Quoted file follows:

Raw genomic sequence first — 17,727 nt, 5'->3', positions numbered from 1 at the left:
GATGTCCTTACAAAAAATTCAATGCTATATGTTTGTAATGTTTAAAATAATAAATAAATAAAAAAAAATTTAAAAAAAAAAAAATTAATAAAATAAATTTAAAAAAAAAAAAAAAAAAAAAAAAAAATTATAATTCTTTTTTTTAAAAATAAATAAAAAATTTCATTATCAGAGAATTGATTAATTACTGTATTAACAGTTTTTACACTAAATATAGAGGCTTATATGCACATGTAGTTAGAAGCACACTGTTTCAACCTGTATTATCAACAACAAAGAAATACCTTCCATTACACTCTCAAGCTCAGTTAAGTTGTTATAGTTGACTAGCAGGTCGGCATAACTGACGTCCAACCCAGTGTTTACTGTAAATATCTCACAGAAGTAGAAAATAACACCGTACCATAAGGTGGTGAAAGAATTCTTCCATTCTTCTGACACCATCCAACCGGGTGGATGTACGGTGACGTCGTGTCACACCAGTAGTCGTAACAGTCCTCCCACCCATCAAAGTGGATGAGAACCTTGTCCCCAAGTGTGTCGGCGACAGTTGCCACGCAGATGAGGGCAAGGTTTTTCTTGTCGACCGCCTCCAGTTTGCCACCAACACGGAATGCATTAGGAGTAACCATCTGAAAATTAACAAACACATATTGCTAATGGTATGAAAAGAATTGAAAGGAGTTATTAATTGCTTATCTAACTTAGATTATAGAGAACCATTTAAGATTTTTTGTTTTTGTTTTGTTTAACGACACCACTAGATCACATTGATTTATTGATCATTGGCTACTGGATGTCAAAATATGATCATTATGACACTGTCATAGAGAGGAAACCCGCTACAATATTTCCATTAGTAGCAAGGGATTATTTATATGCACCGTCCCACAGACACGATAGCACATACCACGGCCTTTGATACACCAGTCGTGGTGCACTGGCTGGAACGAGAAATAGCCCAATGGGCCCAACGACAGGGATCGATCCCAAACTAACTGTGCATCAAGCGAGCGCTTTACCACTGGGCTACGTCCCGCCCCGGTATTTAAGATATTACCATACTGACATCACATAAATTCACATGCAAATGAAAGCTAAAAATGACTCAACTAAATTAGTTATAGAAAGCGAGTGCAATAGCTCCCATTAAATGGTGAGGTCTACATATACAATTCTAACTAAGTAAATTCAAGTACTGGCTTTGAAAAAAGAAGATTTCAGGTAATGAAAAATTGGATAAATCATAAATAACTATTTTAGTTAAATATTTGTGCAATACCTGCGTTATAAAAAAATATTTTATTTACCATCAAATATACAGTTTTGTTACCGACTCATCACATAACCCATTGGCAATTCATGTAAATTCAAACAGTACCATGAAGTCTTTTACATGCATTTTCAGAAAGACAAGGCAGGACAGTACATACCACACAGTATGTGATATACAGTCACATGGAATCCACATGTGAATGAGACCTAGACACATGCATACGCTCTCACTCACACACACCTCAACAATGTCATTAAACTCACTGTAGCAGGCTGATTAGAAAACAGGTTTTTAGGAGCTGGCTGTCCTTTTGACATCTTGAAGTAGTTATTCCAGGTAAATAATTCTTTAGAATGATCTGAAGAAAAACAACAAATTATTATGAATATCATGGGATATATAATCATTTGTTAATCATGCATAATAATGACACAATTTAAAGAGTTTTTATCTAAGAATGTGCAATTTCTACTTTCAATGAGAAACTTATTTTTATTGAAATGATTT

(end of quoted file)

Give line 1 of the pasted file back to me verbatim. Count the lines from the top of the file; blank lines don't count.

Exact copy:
Raw genomic sequence first — 17,727 nt, 5'->3', positions numbered from 1 at the left: